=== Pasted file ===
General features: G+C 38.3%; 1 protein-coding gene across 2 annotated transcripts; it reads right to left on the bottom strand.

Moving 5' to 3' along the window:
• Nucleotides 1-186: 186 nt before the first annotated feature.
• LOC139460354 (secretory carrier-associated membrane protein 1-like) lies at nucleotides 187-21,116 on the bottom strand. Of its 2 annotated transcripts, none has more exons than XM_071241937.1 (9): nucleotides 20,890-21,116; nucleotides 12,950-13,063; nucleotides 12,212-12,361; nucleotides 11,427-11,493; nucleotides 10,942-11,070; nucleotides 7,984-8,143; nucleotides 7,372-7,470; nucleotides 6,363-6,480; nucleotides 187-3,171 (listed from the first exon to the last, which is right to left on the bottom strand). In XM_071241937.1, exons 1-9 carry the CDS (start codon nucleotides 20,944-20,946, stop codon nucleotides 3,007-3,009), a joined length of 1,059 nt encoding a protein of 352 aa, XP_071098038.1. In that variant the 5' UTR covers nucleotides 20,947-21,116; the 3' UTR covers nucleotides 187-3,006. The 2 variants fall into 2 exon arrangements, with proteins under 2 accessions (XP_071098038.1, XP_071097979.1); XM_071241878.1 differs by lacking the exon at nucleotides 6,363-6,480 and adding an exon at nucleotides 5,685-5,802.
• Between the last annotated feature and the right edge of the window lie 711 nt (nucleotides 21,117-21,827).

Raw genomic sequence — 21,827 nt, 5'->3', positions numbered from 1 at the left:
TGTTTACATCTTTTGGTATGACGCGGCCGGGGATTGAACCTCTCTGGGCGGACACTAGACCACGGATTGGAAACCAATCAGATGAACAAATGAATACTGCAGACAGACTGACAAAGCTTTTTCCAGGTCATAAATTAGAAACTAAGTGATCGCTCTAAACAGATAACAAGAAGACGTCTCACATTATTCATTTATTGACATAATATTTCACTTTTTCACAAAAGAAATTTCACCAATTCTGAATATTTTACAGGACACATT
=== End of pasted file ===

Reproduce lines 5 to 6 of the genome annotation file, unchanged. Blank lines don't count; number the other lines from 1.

• Between the last annotated feature and the right edge of the window lie 711 nt (nucleotides 21,117-21,827).

Raw genomic sequence — 21,827 nt, 5'->3', positions numbered from 1 at the left: